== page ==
He Said / She Said (Day 8 of A Simple Lent)
I’m not really sure if I’m supposed to like Joseph. His Dad, Jacob, was a jerk. He was a liar and a thief, who seemed to take advantage of the blessing of GOD. And even after wrestling with his creator on the banks of the Jabbok, he didn’t seem to change much. I’m probably too hard on him.
Joseph seems arrogant and ignorant at the same time. Though I don’t condone what his brothers do to him, selling him into slavery, telling their father he was dead, just because they didn’t like him. The text doesn’t really encourage us to like him either. He even ignorantly insults his father who had come to defend him.
I can’t help but think Joseph is kind of a tool.
And yet I kind of think that’s the point. These figures aren’t perfect or heroic. They’re imperfect and cunning. They aren’t exemplars of virtue, but examples of our humanity.
The Imperfect Joseph
This is the Joseph who shows up in Egypt and impresses everybody with his wisdom and his dreams. It is the one who is given authority that shouldn’t be his.
And the one Potiphar’s wife wants to seduce.
This story from Genesis is one of my favorites because it is so very now. We haven’t changed at all in several thousand years. The unsupported spouse, lonely, looking to be appreciated; the rejection, the pride, the confusion, the fallout. Lives damaged and reputations destroyed.
A situation with no real proof, no possible way to know what really happened without being there. A matter of he said/she said.
The Proof We Can’t Have
How often it seems that we are looking for proof we can’t have. How often we want to be 100% certain of our decisions.
We put body cams on police officers in hopes to prevent confusion. And even then they “malfunction.” Broken? On accident or on purpose? How do we know?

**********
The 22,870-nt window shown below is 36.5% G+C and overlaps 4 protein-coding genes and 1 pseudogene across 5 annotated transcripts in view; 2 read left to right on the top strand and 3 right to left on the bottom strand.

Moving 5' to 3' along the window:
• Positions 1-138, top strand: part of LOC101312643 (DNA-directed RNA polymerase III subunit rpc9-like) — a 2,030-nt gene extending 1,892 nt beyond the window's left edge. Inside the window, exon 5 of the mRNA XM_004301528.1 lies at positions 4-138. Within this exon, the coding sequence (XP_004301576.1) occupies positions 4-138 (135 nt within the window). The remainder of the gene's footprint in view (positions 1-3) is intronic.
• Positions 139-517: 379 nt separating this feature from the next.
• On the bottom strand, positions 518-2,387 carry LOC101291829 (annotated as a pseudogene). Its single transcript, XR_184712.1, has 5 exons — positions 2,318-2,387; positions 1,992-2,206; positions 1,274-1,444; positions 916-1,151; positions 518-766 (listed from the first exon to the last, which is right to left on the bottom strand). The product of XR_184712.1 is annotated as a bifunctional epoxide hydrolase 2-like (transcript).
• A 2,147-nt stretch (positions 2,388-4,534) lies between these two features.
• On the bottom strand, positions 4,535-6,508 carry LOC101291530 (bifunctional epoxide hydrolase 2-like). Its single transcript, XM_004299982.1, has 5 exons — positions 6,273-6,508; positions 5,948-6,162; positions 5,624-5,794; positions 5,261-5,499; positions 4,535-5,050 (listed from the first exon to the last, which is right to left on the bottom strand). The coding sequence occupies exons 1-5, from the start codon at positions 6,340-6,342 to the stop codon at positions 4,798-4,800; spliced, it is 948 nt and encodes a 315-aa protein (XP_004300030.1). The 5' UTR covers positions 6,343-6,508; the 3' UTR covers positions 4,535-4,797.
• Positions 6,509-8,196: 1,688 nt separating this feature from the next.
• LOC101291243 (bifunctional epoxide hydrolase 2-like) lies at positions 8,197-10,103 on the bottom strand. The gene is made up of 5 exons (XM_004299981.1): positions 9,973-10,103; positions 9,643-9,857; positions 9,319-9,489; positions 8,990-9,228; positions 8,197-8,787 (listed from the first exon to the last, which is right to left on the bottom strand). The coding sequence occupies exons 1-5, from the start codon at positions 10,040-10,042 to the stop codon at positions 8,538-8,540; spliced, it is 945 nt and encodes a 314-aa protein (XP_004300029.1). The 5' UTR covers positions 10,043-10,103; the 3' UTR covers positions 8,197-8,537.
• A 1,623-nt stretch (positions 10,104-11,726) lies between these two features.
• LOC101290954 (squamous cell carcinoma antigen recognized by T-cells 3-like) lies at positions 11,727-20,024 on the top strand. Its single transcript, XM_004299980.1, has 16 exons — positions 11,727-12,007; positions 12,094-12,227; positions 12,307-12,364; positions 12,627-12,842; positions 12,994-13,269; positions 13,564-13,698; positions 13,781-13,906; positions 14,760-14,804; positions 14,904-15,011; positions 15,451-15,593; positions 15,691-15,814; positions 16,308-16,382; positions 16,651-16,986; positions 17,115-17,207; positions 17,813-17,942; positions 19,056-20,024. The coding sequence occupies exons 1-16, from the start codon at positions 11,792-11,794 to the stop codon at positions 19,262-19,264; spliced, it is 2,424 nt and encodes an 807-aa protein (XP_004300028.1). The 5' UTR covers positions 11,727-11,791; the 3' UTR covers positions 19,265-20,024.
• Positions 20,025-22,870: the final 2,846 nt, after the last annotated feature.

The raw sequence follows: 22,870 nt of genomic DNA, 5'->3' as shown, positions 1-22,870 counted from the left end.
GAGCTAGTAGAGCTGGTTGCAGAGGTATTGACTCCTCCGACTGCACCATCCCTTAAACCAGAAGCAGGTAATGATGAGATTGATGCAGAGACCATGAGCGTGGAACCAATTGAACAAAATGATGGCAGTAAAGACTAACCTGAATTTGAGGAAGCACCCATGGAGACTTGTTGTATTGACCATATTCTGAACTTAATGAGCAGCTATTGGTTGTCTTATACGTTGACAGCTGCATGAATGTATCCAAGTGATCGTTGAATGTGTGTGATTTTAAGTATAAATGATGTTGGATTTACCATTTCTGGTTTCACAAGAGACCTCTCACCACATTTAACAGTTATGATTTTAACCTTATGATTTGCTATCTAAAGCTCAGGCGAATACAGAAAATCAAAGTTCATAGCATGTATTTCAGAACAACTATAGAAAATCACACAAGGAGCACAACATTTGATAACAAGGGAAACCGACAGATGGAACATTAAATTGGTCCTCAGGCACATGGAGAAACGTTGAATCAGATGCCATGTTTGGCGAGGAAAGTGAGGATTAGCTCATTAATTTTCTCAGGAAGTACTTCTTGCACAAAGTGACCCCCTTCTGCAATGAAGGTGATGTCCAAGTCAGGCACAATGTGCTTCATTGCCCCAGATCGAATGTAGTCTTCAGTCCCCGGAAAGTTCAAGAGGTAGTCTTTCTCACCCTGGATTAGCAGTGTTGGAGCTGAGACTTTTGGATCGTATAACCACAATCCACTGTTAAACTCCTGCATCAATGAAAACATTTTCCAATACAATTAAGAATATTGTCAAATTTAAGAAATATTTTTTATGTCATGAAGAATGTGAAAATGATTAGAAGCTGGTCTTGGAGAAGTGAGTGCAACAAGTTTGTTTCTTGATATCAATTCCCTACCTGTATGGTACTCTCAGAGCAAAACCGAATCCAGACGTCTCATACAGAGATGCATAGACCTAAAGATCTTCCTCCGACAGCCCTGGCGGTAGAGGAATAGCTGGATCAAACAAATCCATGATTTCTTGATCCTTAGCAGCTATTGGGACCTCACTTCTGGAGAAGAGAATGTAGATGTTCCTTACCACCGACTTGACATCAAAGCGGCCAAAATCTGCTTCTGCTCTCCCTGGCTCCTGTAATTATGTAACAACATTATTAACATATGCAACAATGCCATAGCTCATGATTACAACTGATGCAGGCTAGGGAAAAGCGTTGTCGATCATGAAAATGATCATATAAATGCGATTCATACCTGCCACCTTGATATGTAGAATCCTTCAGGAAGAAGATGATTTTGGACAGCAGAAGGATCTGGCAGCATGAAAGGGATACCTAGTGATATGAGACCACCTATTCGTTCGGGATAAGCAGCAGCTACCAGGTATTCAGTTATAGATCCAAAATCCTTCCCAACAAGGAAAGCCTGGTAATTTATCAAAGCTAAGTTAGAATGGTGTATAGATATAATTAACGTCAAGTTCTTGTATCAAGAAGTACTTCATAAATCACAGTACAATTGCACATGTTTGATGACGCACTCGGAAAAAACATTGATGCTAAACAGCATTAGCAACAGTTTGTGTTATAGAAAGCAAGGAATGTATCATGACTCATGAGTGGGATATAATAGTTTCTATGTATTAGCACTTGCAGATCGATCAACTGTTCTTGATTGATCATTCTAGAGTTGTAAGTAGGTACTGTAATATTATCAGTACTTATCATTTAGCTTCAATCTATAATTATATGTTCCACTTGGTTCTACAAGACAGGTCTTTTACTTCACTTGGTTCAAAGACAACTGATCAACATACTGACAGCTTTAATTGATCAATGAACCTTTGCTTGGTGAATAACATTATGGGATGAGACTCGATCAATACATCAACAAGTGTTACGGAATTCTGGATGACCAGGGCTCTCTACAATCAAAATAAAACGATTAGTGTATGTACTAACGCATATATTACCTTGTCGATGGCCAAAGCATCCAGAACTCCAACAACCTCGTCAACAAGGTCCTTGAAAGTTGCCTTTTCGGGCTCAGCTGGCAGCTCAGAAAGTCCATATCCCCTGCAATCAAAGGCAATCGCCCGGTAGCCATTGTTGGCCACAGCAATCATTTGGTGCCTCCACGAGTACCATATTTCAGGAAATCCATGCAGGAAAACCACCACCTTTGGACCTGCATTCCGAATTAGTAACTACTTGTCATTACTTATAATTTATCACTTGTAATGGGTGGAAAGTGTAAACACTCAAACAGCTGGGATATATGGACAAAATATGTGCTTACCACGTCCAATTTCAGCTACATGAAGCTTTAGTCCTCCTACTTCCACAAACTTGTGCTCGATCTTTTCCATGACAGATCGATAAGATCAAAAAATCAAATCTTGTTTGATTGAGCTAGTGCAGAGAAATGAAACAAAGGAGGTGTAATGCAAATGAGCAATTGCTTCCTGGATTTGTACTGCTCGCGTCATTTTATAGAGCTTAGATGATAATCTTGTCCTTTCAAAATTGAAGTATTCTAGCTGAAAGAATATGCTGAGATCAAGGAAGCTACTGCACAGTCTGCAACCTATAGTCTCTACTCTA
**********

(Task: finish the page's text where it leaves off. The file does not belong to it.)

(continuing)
We want assurance of a plan’s success before it begins. So we hire an expert. They’ll crunch numbers. They’ll give us a plan. And if it fails, was it the plan or the implementation? How do we know?
We ask for the impossible, but do we really expect to get it?
Joseph seems to be the perfect example of such a fool. He’s an idiot with his family and lets himself get into bad situations – he is certainly not a practitioner of safe church practices. But he is full of Spirit Wisdom. Wise in ways that he doesn’t even understand. And his imperfection makes him a perfect example of the kind of person to whom GOD gives authority.
I wonder, in the midst of all our confusions: our interpersonal and political fighting, the constant he said/she said we get in the media and in the breakroom at work: where might we find the focus to listen for Spirit Wisdom? And question world wisdom?
Where might we see past expectation and do the work of understanding?
Are we willing to admit that these solutions are easily found and more strenuously integrated into our lives? Solutions given to us in the gospels, like trust, faith, and love? That a more simple life requires some work on the front end? That Christianity is less like putting the Ten Commandments on the courthouse lawn and more like lifting an ancient torture device and carrying it wherever you go?
Or maybe we begin by saying that perfection may be something we obsess over but it isn’t something GOD gives two thoughts to. And in spite of our own imperfection, we are given access to the only perfect thing in the world. We just have to put in a little effort.
Daily Office Readings
Or visit the alternative Daily Office I often use.
This week’s homework is to discern a priority and focus on it.
Download the worksheet: A Simple Lent – Handout 1!